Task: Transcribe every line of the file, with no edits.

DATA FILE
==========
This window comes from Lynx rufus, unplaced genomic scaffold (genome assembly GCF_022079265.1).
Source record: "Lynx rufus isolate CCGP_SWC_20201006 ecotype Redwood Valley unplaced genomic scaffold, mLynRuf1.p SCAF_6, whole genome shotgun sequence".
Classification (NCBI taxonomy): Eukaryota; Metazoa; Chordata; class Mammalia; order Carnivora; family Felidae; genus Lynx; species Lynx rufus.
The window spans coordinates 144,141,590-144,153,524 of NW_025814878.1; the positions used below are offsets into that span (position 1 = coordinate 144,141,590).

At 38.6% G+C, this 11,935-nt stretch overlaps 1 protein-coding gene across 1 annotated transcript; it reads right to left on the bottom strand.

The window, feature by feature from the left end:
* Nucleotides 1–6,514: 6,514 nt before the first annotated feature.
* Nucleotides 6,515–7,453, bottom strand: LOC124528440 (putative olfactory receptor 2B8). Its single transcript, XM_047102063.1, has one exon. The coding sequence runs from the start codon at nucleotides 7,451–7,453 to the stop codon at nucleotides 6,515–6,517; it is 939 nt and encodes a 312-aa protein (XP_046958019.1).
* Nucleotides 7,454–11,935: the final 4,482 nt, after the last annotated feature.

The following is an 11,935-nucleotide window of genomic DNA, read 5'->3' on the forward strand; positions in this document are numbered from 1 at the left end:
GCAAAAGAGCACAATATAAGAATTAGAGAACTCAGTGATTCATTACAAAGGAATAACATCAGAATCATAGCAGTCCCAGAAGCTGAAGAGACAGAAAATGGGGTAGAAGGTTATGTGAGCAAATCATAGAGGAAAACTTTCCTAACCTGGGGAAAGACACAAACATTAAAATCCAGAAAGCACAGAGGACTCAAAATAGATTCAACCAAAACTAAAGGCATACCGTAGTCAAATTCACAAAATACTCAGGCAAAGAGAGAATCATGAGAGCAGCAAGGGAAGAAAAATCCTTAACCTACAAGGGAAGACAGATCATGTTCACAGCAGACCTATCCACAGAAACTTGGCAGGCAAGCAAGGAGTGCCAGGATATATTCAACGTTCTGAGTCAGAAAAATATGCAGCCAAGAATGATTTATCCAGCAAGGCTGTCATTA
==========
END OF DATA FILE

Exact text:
This window comes from Lynx rufus, unplaced genomic scaffold (genome assembly GCF_022079265.1).
Source record: "Lynx rufus isolate CCGP_SWC_20201006 ecotype Redwood Valley unplaced genomic scaffold, mLynRuf1.p SCAF_6, whole genome shotgun sequence".
Classification (NCBI taxonomy): Eukaryota; Metazoa; Chordata; class Mammalia; order Carnivora; family Felidae; genus Lynx; species Lynx rufus.
The window spans coordinates 144,141,590-144,153,524 of NW_025814878.1; the positions used below are offsets into that span (position 1 = coordinate 144,141,590).

At 38.6% G+C, this 11,935-nt stretch overlaps 1 protein-coding gene across 1 annotated transcript; it reads right to left on the bottom strand.

The window, feature by feature from the left end:
* Nucleotides 1–6,514: 6,514 nt before the first annotated feature.
* Nucleotides 6,515–7,453, bottom strand: LOC124528440 (putative olfactory receptor 2B8). Its single transcript, XM_047102063.1, has one exon. The coding sequence runs from the start codon at nucleotides 7,451–7,453 to the stop codon at nucleotides 6,515–6,517; it is 939 nt and encodes a 312-aa protein (XP_046958019.1).
* Nucleotides 7,454–11,935: the final 4,482 nt, after the last annotated feature.

The following is an 11,935-nucleotide window of genomic DNA, read 5'->3' on the forward strand; positions in this document are numbered from 1 at the left end:
GCAAAAGAGCACAATATAAGAATTAGAGAACTCAGTGATTCATTACAAAGGAATAACATCAGAATCATAGCAGTCCCAGAAGCTGAAGAGACAGAAAATGGGGTAGAAGGTTATGTGAGCAAATCATAGAGGAAAACTTTCCTAACCTGGGGAAAGACACAAACATTAAAATCCAGAAAGCACAGAGGACTCAAAATAGATTCAACCAAAACTAAAGGCATACCGTAGTCAAATTCACAAAATACTCAGGCAAAGAGAGAATCATGAGAGCAGCAAGGGAAGAAAAATCCTTAACCTACAAGGGAAGACAGATCATGTTCACAGCAGACCTATCCACAGAAACTTGGCAGGCAAGCAAGGAGTGCCAGGATATATTCAACGTTCTGAGTCAGAAAAATATGCAGCCAAGAATGATTTATCCAGCAAGGCTGTCATTA